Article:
Six years later, certain that he was on the right path as an artist, he held his first solo exhibition. He soon moved to the state capital, Salvador, where he studied printmaking at the Escola de Belas Artes da Bahia. He would go on to show his work in some 50 solo shows and more than 150 group exhibitions, winning several awards along the way, including a gold medal at the 1972 Graphic Biennial in Florence.
After a stint as director of the Museu de Arte da Bahia in the early 1980s, Araújo headed to New York, where he taught courses in graphic arts and sculpture at City College. Back in Brazil, he spent a decade as the director of São Paulo’s Pinacoteca, one of the country’s most important art museums, before founding the Museu Afro Brasil in 2004.
An avid collector, he filled the museum’s immense galleries with art he’d accumulated over the years: a mix of works touching on the themes of labor, farming and slavery. All tell the story of the journey Africans took when they were forcibly brought to Brazil and of the resilience they needed to rebuild their communities and hold on to their cultures.
When Araújo liked an artist, he made it his mission to buy every piece of theirs he could find. He was passionate about collecting and exhibiting the works of little-known Black artists, like the brothers João and Arthur Timótheo da Costa, who worked together at Brazil’s mint, designing stamps and prints before turning their focus to painting in the early 1900s.
But while Araújo had been winning praise for supporting certain artists, he was criticized for not including others.
“Anyone with a critical eye can see there are few women artists represented in the museum,” said Amanda Carneiro, a curator and an artistic organizer for the 2024 Venice Biennial who used to work alongside Araújo as a coordination assistant at the Museu Afro Brasil’s education center. “Everything has its limits. The Museu Afro Brasil is wonderful, but when something stands alone, it ends up carrying more weight and not being plural enough in its representation of diversity.”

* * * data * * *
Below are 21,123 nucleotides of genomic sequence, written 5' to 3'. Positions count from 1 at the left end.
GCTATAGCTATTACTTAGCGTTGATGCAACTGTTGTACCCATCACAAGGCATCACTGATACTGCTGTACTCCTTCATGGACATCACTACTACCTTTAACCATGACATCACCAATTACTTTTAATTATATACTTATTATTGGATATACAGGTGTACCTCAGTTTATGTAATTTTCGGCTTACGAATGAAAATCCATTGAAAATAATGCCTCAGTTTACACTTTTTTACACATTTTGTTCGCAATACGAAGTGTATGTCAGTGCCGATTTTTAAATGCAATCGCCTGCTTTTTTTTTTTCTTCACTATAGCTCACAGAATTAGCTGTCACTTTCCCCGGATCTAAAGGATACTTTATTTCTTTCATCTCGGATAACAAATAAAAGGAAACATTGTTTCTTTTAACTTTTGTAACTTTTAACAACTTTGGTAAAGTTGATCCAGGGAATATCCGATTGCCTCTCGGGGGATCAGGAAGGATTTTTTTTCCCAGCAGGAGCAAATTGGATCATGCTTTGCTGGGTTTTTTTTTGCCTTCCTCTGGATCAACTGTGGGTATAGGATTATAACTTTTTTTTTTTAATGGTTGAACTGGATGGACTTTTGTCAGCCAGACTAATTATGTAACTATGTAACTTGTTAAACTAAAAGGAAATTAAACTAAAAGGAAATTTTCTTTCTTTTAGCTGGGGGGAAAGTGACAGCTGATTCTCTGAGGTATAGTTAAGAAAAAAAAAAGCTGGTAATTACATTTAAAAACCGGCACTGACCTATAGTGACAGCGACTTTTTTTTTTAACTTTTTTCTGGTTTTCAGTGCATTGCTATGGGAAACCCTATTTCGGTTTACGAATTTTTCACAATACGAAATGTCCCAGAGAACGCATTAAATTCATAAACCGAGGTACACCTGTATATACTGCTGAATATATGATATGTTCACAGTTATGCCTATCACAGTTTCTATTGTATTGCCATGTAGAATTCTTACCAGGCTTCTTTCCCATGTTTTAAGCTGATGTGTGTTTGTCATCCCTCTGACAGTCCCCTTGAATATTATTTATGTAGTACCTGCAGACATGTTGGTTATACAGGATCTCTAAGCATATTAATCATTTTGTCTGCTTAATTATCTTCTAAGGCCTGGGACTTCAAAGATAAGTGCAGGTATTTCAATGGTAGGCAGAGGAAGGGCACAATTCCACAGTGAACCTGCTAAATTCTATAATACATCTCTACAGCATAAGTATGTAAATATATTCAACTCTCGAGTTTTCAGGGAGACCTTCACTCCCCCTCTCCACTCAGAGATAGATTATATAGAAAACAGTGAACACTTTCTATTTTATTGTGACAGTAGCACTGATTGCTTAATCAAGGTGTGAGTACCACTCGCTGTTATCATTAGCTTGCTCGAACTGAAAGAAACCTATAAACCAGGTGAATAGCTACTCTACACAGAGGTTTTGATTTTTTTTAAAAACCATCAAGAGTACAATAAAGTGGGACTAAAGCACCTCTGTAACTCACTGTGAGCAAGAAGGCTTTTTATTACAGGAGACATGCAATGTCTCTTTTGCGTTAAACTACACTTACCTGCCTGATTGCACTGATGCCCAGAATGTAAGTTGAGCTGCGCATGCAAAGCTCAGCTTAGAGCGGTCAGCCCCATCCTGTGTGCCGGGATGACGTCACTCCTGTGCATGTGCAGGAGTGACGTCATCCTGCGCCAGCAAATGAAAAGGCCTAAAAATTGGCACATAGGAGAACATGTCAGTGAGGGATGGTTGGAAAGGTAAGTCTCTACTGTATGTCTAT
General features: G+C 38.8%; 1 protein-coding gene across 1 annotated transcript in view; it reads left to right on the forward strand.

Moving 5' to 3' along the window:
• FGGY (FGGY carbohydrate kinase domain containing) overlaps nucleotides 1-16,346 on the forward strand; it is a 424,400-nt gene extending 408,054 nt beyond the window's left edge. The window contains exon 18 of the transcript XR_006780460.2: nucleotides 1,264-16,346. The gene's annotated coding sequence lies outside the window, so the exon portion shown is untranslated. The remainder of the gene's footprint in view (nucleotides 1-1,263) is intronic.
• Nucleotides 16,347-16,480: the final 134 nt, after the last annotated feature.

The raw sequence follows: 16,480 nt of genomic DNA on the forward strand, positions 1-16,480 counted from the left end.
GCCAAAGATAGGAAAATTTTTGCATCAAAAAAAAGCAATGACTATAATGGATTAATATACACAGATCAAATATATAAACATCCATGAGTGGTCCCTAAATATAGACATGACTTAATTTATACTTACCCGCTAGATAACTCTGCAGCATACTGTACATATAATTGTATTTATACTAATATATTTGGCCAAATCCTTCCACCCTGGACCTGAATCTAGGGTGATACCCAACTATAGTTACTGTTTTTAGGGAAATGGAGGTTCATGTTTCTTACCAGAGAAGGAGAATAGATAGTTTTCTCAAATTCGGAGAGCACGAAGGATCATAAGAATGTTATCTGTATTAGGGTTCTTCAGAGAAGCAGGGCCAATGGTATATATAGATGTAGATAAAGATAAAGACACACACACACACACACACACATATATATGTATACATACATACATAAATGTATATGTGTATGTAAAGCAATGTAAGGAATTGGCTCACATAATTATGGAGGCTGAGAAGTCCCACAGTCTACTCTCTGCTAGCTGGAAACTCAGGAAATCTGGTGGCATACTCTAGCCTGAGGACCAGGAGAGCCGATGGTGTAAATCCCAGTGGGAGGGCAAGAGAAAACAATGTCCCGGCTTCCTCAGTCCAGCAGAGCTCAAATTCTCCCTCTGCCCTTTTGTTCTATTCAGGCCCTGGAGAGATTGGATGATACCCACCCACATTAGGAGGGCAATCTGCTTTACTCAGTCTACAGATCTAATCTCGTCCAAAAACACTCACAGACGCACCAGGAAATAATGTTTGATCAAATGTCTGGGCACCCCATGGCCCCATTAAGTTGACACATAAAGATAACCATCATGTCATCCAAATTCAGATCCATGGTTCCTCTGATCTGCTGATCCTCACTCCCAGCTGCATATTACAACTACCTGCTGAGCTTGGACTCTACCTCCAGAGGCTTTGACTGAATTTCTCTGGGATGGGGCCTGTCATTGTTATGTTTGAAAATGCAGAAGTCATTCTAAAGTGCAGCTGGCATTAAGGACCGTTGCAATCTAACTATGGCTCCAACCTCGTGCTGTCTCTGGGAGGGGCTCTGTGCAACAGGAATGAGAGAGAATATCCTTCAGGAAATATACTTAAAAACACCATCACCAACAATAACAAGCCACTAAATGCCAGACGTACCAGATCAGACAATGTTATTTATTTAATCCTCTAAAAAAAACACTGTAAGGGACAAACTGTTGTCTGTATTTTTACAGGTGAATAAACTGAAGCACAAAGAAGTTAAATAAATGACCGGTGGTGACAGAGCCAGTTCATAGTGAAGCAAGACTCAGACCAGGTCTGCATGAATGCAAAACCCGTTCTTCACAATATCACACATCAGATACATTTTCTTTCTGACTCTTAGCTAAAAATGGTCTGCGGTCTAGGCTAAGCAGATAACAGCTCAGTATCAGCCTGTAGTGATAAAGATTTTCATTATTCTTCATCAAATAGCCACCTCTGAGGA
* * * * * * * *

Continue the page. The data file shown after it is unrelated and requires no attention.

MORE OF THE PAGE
That’s something that Salles thinks Araújo was trying to change in the months before his death. The last two exhibitions that Araújo oversaw were “Multiple Female Voices,” showcasing 86 works from 28 female artists.
While Araújo’s fondness for accumulating as many works by a single artist as possible may have seemed excessive, it also pointed to his generosity. He gave countless pieces from his personal collection to the Museu Afro Brasil — about 2,000 works in the museum’s 9,000-piece collection are on loan from him — and made donations to several other art institutes, including the Pinacoteca.
“He made a big difference, he still makes a big difference,” says Keyna Eleison, curator and a former artistic director of Rio de Janeiro’s Museum of Modern Art. “We need to keep talking about Emanoel. He needs to be referenced. We need to make him a household name.”
Araújo spent little time in the office tucked away in a corner of the museum and rarely sat, but when he did, it was at the desk of his secretary of more than 30 years, Maria de Fátima Pádua, so they could discuss the day’s tasks. A demanding boss who also loved to joke around, he could generally be found flitting around the museum in one of his signature hats and designer shoes — Burberry and Prada were his favorites — with his dogs, Joca and Tim, by his side.
For Araújo, some of the longtime staffers were like family. His secretary now cares for his dogs, their yellow and white ceramic bowls still on the shelf in his office. Next to them sits a framed photo of a chubby, smiling baby, the son of another museum employee and Araújo’s godson and namesake.
For the people who worked closest with him, he was like family, too.
“He might be gone, but the museum will never be without him,” Salles said. “All of this will always have come from him.”